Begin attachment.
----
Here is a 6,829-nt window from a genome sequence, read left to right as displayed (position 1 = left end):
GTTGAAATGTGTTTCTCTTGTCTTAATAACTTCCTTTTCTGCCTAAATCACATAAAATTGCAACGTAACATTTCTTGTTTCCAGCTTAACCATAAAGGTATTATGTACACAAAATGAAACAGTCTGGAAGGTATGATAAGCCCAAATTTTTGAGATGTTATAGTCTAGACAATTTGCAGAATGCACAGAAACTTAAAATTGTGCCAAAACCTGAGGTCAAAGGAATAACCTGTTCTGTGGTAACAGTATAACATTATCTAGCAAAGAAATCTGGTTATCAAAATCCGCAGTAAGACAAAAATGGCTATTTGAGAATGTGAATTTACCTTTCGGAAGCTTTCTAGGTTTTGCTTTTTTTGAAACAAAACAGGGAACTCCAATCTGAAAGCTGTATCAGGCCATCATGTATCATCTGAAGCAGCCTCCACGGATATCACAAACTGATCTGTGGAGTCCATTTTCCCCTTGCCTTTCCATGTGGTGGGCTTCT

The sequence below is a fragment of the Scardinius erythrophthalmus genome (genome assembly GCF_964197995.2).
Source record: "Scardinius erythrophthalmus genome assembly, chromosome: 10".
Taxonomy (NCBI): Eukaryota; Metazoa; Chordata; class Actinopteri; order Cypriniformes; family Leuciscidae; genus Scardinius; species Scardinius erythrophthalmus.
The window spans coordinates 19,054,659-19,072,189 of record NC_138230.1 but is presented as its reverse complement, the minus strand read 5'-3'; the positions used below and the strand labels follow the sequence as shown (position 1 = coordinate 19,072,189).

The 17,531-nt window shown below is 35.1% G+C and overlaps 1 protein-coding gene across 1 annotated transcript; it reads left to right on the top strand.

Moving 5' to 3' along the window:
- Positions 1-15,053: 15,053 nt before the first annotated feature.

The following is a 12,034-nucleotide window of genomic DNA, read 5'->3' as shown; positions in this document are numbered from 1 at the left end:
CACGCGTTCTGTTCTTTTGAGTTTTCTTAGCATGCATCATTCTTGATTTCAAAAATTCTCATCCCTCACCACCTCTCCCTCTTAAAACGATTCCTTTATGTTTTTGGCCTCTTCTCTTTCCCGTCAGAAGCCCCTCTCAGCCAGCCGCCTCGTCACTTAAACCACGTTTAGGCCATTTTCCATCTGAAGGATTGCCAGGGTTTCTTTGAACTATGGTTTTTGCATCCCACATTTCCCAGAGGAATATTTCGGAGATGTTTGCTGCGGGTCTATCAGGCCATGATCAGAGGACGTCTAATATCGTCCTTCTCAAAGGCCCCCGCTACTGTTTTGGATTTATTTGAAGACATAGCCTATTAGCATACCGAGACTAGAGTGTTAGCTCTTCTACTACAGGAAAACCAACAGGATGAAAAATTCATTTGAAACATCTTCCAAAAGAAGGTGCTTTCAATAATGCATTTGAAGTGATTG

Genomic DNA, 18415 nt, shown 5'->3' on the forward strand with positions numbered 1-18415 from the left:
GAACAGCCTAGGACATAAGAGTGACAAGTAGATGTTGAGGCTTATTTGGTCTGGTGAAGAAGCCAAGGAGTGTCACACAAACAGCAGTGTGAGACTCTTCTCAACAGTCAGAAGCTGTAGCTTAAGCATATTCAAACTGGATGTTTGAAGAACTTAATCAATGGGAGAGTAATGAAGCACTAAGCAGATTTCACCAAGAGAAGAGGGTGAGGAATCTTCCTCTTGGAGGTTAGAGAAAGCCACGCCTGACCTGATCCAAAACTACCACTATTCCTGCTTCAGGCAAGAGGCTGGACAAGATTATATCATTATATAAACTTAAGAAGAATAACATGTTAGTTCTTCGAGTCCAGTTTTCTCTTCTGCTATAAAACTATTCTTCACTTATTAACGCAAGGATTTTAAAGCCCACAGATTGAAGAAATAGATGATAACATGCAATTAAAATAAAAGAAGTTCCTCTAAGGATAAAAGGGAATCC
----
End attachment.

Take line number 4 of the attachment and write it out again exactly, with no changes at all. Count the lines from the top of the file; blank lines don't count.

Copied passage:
Source record: "Scardinius erythrophthalmus genome assembly, chromosome: 10".